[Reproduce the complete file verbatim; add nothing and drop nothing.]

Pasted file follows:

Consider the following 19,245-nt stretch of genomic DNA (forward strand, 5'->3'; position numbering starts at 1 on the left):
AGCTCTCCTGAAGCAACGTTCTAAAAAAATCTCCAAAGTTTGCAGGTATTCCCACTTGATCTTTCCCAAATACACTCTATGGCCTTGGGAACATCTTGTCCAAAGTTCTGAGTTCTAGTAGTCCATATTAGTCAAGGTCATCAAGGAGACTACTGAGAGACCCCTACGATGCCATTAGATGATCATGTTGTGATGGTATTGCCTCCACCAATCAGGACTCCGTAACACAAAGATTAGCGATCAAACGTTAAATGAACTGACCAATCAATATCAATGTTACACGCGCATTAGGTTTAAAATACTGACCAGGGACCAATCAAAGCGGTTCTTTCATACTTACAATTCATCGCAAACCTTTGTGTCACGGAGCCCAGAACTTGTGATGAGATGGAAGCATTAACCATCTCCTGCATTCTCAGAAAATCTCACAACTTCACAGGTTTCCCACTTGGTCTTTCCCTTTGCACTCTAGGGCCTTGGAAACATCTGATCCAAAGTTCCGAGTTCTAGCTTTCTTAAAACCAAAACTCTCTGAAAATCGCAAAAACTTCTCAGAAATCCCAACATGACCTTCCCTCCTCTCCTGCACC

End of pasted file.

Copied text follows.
Consider the following 19,245-nt stretch of genomic DNA (forward strand, 5'->3'; position numbering starts at 1 on the left):
AGCTCTCCTGAAGCAACGTTCTAAAAAAATCTCCAAAGTTTGCAGGTATTCCCACTTGATCTTTCCCAAATACACTCTATGGCCTTGGGAACATCTTGTCCAAAGTTCTGAGTTCTAGTAGTCCATATTAGTCAAGGTCATCAAGGAGACTACTGAGAGACCCCTACGATGCCATTAGATGATCATGTTGTGATGGTATTGCCTCCACCAATCAGGACTCCGTAACACAAAGATTAGCGATCAAACGTTAAATGAACTGACCAATCAATATCAATGTTACACGCGCATTAGGTTTAAAATACTGACCAGGGACCAATCAAAGCGGTTCTTTCATACTTACAATTCATCGCAAACCTTTGTGTCACGGAGCCCAGAACTTGTGATGAGATGGAAGCATTAACCATCTCCTGCATTCTCAGAAAATCTCACAACTTCACAGGTTTCCCACTTGGTCTTTCCCTTTGCACTCTAGGGCCTTGGAAACATCTGATCCAAAGTTCCGAGTTCTAGCTTTCTTAAAACCAAAACTCTCTGAAAATCGCAAAAACTTCTCAGAAATCCCAACATGACCTTCCCTCCTCTCCTGCACC